Escape from RISC OS

Started 21st April 2024

In which Princess Goldilocks falls down a number of rabbit holes and indulges in some yak shaving

At the end of the Acorn/RISC OS day I have around 30GB of data (250,000 files) on a prototype Iyonix computer using its original 25 year old disc drive.

By present day standards this is not much data and I thought it would be nice to have a copy to add to my digital footprint which stands at around 1TB and is backed up on multiple discs in multiple locations.

Mind you an exact copy, no missing files, no mangled filetypes.

The Optimist
I thought I would copy everything into a tar archive file. I actually tried this. I know better, for one thing SparkFS has a 31 bit limit, archive files over 2GB don't work. RISC OS has a 32 bit, 4GB filesize limit.

One option is to get an IDE to SATA converter and take the disc drive to a modern RISC OS computer like a Raspberry Pi. Then one can make a copy on another Acorn format disc. The problem is that effectively Acorn format discs can only be read on RISC OS computers...

Surprisingly present day Linux can read Acorn format discs - out of the box. But in my experiments Linux could not read discs as big as 32GB. There are stand-alone programs that can run on Linux/Windows and read RISC OS disc images - I didn't try any, they looked like they would not work on the latest format discs. It is also possible to generate an image file of an Acorn disc using Linux and then feed the image into a RISC OS emulator (e.g. RPCEmu). But this feature seems to be turned off when the latest versions of RISC OS are installed on the emulators.

What works well, copying to another Acorn disc. What's the problem? The data is still in the Acorn world. I don't want to run another programme of disc curation.

There is the FAT32 file system, discs that Acorn can read/write which (clue in the name) work on Windows/Linux. It is little known but there are spare bits in the FAT directory which are used for storing RISC OS filetype information. But... how do I get intact data from Fat32 into an emulator. Windows will know nothing of this extra data and I imagine will not preserve it.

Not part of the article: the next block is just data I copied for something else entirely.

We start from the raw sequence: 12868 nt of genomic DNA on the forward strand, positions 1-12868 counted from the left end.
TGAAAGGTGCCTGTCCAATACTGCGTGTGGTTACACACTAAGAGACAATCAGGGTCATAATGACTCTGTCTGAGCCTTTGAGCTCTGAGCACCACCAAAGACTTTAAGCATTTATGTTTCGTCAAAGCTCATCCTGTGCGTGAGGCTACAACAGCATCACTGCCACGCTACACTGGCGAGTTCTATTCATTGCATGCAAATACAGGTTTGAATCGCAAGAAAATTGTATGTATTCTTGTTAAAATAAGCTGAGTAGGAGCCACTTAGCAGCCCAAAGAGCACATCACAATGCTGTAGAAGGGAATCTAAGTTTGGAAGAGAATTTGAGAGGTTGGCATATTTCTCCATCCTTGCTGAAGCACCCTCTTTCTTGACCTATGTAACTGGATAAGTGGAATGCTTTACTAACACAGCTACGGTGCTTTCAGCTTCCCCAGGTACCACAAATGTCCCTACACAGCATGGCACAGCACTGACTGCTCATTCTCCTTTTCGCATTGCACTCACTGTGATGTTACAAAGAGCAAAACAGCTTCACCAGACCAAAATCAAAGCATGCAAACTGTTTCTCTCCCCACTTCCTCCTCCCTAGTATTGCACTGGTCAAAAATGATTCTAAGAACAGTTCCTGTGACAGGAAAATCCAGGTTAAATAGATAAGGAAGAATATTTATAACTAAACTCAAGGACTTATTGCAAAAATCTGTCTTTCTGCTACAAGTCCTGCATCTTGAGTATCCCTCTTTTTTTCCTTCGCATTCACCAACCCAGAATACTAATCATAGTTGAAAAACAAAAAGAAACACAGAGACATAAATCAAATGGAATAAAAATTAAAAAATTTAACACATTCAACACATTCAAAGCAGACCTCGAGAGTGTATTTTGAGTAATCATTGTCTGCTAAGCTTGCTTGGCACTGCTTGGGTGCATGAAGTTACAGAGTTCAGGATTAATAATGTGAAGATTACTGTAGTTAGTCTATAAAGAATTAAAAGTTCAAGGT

RISC OS has a higher resolution time stamp than Windows. It also has file 'metadata'. Files have types outside of any type information conveyed by filename extensions. In addition there are files with load/exec addresses and no type - something that comes from BBC Micro days, but I have some of them.

Acorn networking, Share FS, Access. Very good, but the destination is still in Acorn-land. Although a possibility is Acorn networking from inside an emulator - there are descriptions online - it looked complicated.

Lanman98, Omniclient, networking to Windows. Problems include the timestamp resolution, lack of load/exec file support and the existence of reserved names on Windows for devices. I struggled for a couple of days to get Windows networking to work.

The people of RISC OS had squillions of names to choose from, but no they had to pick things like PRN and CON and decorate others with a few < > characters. The network solutions handle filetypes by tacking the type on to the end of the file name following a comma - TextFile,fff. RPCEmu extends this comma notation to handle load/exec addresses.

Sunfish, Moonfish, networking to Linux - NFS. Slightly better than Windows - because there are no reserved device names.

My idea
Zip archives have always been a way of handling RISC OS files on non-RISC OS file systems. My idea was to write software that turns a RISC OS directory tree into a number of Zip files - the 32 bit limit (classic Zips also have this limit) means there has to be a limit on the size of each Zip. It is easier to control a few 10's of Zip files than 100,000's of individual files.

The program is called ArcTree and you can get it from here.

I compared the results of ArcTree with those of Sunfish. What I found is that high bit characters in filenames get changed in the Sunfish->RPCEmu route. I have no idea why. It is yet another snag.

SyncDiscs has a compare function and is useful to study results.

I discussed these problems on my mailing list. Thanks to all those who contributed to the discussion 'Getting things out of RISC OS'.

I have not exhausted all possibilities. The problem is that many of the routes took a lot of time to investigate and proved to have snags. I did try most of the above. Two approaches which might work, which I did not try, are Virtual Acorn and a hard disc backup program like SafeStore.

I also tried FTP using FTPc on RISC OS and Filezilla on Windows, but that always ended with a timeout error.

I have been told "it should (now, as of version 2.68) be possible to use LanManFS shipped with RISC OS 5 to preserve the full load/exec addresses"


Page last modified on May 04, 2024, at 11:29 AM
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